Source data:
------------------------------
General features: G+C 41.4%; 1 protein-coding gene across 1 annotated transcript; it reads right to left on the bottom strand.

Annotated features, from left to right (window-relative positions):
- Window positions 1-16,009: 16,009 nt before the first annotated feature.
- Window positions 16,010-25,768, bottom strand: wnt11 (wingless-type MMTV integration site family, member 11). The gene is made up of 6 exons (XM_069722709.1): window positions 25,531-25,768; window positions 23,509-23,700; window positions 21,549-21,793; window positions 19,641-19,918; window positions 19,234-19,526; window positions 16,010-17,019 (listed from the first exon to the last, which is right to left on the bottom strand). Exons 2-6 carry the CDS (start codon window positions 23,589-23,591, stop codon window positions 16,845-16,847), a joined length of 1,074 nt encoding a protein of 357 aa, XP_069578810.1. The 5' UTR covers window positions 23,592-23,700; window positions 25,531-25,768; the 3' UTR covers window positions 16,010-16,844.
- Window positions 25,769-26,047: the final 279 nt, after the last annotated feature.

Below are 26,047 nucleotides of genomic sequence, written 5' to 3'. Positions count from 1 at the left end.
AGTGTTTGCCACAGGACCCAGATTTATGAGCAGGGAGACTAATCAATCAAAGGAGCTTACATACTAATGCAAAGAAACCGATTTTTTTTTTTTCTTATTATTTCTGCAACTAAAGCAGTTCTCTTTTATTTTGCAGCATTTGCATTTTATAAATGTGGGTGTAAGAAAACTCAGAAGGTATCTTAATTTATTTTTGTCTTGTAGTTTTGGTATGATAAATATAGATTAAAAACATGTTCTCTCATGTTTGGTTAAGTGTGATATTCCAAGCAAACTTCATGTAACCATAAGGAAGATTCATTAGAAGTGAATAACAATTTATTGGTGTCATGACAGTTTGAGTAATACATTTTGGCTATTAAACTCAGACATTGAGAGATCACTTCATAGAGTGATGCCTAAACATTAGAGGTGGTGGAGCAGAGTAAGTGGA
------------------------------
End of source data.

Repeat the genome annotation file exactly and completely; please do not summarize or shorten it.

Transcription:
General features: G+C 41.4%; 1 protein-coding gene across 1 annotated transcript; it reads right to left on the bottom strand.

Annotated features, from left to right (window-relative positions):
- Window positions 1-16,009: 16,009 nt before the first annotated feature.
- Window positions 16,010-25,768, bottom strand: wnt11 (wingless-type MMTV integration site family, member 11). The gene is made up of 6 exons (XM_069722709.1): window positions 25,531-25,768; window positions 23,509-23,700; window positions 21,549-21,793; window positions 19,641-19,918; window positions 19,234-19,526; window positions 16,010-17,019 (listed from the first exon to the last, which is right to left on the bottom strand). Exons 2-6 carry the CDS (start codon window positions 23,589-23,591, stop codon window positions 16,845-16,847), a joined length of 1,074 nt encoding a protein of 357 aa, XP_069578810.1. The 5' UTR covers window positions 23,592-23,700; window positions 25,531-25,768; the 3' UTR covers window positions 16,010-16,844.
- Window positions 25,769-26,047: the final 279 nt, after the last annotated feature.

Below are 26,047 nucleotides of genomic sequence, written 5' to 3'. Positions count from 1 at the left end.
AGTGTTTGCCACAGGACCCAGATTTATGAGCAGGGAGACTAATCAATCAAAGGAGCTTACATACTAATGCAAAGAAACCGATTTTTTTTTTTTCTTATTATTTCTGCAACTAAAGCAGTTCTCTTTTATTTTGCAGCATTTGCATTTTATAAATGTGGGTGTAAGAAAACTCAGAAGGTATCTTAATTTATTTTTGTCTTGTAGTTTTGGTATGATAAATATAGATTAAAAACATGTTCTCTCATGTTTGGTTAAGTGTGATATTCCAAGCAAACTTCATGTAACCATAAGGAAGATTCATTAGAAGTGAATAACAATTTATTGGTGTCATGACAGTTTGAGTAATACATTTTGGCTATTAAACTCAGACATTGAGAGATCACTTCATAGAGTGATGCCTAAACATTAGAGGTGGTGGAGCAGAGTAAGTGGA